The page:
Having a smartphone has renewed my interest in improving my photos through various apps on the Play Store. It doesn’t matter that my phone’s camera doesn’t have the highest specs; the apps were good enough to hide that fact.
I’ve also tried just about every photography app that catches my attention, but end up removing most of them since they don’t seem to add anything that isn’t already provided by other apps. For a photo editing app to stand out, it should have one notable feature that others lack – and be absolutely excellent in delivering it.
AfterFocus is one of the new photography apps that does just that. In this article, you’ll learn about this app’s interesting features and how it stands out from the rest.
This article was originally posted in November 2011. This week, Instagram was finally released on Android; some people love it, but others are unimpressed. We’ll have a full review for you soon, but in the meantime, if you were underwhelmed, you might like to check out the alternatives…
Photo-sharing is a booming market on mobile platforms, with all manner of services popping up almost on a weekly basis. Many such apps, especially on Android, are perhaps the ripples from the splash created by the iPhone photo-sharing titan Instagram. The good news is that Instagram plan an Android release in the future. However, until we see what they have to offer us Android users, there is still a huge interest in sharing pictures effectively.
This round-up aims to present an overview of arguably the best photo-sharing platforms available on Android. Now, this includes apps that focus most heavily on pictures, rather than the far larger social networks such as Google+, Facebook and Twitter which serve a wider purpose. These apps are more dedicated to sharing pictures, and make it as easy as possible to do so from your mobile phone. This round-up also doesn’t include purely photo-editing apps; apps like Pixlr-o-matic and BeFunky are very cool, but there is less focus on sharing and do not provide the same kind of platform to share pictures on.
Here you’ll see some big names, some new names, and some names you might not have heard of… until now. Read on for some truly excellent photo-sharing apps you’ll want to check out! (more…)
In this digital age, people rely more on their smart phones to take pictures than a regular camera. Part of the smart phone’s appeal is being able to capture and share moments in pictures right away with a touch of a button. It’s probably why there are quite a number of photo sharing apps in the Market.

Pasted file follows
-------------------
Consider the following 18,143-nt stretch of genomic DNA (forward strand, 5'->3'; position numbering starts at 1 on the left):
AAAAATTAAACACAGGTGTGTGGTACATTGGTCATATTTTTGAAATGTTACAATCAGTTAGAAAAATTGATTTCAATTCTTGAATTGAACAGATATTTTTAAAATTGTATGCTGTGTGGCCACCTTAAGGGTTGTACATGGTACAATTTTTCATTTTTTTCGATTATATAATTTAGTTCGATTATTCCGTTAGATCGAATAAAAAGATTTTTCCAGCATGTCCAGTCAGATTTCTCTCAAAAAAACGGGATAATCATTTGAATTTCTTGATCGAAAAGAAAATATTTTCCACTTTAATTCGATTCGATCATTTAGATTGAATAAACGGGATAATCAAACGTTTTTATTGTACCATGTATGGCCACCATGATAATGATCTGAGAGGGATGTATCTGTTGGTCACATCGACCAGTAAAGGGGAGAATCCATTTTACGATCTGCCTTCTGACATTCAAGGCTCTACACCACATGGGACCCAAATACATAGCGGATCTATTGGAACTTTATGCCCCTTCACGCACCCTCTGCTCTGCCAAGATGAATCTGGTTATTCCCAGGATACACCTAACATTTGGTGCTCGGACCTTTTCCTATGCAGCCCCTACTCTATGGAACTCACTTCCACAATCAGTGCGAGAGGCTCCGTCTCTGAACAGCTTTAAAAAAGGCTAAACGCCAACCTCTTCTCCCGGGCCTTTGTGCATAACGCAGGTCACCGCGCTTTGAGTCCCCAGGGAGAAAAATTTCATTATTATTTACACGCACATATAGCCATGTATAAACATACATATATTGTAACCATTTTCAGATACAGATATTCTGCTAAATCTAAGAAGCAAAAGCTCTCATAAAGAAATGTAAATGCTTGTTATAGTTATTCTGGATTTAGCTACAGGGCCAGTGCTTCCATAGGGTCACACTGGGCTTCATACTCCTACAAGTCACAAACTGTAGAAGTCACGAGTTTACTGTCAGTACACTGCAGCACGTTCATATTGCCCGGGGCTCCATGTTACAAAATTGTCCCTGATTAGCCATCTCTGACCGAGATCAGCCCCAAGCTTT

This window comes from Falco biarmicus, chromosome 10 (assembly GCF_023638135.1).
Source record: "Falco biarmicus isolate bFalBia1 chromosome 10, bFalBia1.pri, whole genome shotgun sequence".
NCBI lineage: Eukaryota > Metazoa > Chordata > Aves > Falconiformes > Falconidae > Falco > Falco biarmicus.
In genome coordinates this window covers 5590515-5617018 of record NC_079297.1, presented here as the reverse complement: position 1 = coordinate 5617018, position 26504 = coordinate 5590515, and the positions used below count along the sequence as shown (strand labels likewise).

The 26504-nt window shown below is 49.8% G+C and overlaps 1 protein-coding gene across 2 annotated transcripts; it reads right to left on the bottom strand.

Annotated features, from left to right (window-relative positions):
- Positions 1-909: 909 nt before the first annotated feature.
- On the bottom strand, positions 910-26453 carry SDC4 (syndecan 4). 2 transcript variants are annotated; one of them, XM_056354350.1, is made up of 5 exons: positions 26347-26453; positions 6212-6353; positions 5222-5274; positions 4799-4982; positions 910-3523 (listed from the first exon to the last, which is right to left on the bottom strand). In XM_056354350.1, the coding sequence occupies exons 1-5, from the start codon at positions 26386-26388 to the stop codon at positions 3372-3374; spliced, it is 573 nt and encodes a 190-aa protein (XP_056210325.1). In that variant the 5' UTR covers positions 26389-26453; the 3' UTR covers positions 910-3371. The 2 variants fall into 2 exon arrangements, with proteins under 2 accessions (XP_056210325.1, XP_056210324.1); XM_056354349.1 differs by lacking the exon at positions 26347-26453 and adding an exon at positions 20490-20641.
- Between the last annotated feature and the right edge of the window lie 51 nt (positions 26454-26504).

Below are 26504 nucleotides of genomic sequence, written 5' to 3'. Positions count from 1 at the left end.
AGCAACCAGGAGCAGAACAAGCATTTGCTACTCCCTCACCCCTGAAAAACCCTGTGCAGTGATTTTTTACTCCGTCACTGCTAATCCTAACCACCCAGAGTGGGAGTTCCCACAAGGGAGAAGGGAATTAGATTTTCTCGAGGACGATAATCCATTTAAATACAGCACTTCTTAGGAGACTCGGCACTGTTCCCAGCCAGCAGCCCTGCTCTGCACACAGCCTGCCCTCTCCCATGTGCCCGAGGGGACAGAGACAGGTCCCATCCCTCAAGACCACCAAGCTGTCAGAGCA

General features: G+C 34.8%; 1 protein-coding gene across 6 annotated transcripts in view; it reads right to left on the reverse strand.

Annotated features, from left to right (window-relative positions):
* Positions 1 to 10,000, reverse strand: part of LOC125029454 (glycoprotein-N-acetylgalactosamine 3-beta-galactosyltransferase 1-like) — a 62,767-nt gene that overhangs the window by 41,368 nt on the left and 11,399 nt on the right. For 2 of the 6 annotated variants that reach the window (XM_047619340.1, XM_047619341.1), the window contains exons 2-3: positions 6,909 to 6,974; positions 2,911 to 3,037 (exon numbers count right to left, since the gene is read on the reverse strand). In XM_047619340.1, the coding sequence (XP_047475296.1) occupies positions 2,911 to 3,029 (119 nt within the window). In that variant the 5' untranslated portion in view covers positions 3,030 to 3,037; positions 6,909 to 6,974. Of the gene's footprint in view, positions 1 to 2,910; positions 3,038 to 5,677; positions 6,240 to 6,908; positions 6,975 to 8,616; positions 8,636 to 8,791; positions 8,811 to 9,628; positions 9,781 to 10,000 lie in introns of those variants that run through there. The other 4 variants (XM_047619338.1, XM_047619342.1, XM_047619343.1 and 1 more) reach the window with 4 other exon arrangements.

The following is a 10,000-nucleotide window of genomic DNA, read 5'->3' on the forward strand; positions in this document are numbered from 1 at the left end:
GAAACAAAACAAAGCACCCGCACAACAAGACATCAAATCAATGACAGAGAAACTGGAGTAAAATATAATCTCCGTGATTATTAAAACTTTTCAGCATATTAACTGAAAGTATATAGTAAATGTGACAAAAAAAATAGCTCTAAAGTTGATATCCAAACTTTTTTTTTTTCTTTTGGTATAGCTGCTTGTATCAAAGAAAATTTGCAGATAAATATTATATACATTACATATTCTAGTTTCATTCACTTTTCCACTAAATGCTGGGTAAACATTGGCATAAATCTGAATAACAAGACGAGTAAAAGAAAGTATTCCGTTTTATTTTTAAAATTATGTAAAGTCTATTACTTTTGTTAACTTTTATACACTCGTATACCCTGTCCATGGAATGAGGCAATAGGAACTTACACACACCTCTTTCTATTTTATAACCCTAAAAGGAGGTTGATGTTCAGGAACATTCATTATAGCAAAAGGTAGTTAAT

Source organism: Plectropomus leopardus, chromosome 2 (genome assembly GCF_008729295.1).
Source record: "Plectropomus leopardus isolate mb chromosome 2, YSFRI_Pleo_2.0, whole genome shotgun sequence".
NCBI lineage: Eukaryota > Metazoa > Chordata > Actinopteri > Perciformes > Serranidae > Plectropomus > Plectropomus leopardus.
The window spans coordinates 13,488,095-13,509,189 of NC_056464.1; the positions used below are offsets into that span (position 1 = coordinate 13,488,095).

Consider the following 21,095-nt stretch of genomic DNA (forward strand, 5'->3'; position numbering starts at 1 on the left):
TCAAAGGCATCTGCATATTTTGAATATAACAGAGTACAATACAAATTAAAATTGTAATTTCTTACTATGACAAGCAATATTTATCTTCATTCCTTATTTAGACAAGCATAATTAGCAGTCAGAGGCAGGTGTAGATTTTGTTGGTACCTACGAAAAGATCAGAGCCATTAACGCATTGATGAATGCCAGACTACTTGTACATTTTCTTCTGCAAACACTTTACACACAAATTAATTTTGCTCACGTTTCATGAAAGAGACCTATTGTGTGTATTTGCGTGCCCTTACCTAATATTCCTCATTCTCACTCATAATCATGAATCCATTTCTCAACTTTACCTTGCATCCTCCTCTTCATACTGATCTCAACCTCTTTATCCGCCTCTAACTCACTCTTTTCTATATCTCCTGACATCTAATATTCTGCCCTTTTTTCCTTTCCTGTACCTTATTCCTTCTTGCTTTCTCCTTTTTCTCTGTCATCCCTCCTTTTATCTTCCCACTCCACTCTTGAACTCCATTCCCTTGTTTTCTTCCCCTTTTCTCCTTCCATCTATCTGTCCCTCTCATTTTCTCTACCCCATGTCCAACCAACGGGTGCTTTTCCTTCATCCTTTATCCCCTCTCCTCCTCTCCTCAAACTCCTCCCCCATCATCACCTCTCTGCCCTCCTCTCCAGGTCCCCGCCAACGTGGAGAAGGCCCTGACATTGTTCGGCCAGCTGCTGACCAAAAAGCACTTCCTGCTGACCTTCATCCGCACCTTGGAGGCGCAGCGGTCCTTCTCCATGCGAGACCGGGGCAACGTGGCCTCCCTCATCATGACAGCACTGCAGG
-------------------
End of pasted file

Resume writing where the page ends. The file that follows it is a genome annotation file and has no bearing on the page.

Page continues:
But what about editing? Surely not all photos taken with a smart phone comes out perfectly. In fact, far from it. A mid-range digital camera is more capable of taking excellent shots compared to a phone, no matter how impressive its hardware is.
A while back, my fellow writer Paul Wilks wrote about photo sharing apps for Android. This roundup, however, will focus more on photo editing. Here are my top 10 picks:
Snapr is a cool mobile photo-sharing platform. Recently included in our recent round up of the best photo-sharing apps on the Android Market, Snapr deserves a closer look.
The app lets you take and share pictures both on the Snapr platform and via Facebook, Twitter, Tumblr and Foursquare, so it has a really strong social element to it. It’s easy to use, features a superb user interface and is completely free to download. Read on for more information about this exciting and intuitive photography app…
Android’s built-in camera application is basic, but can get the job done when you need to quickly snap a moment. It doesn’t offer much beyond the simple snap-and-save routine, leaving the field wide open for other apps to enter the arena with boatloads of features, adding shooting modes, features and post-processing effects to give your shots that extra edge. Here’s a look at some of the best free Android apps to help you take better photos.
We will look at the four most common imaging tasks on the phone – capturing photos, viewing them, editing them and then sharing them with the world. Although a number of the apps do all of these on their own, more often than not they are better for one purpose than the others. All these apps are free or offer a free, ad-supported version. Some do have Pro versions that either take away the ads or offer more in terms of features.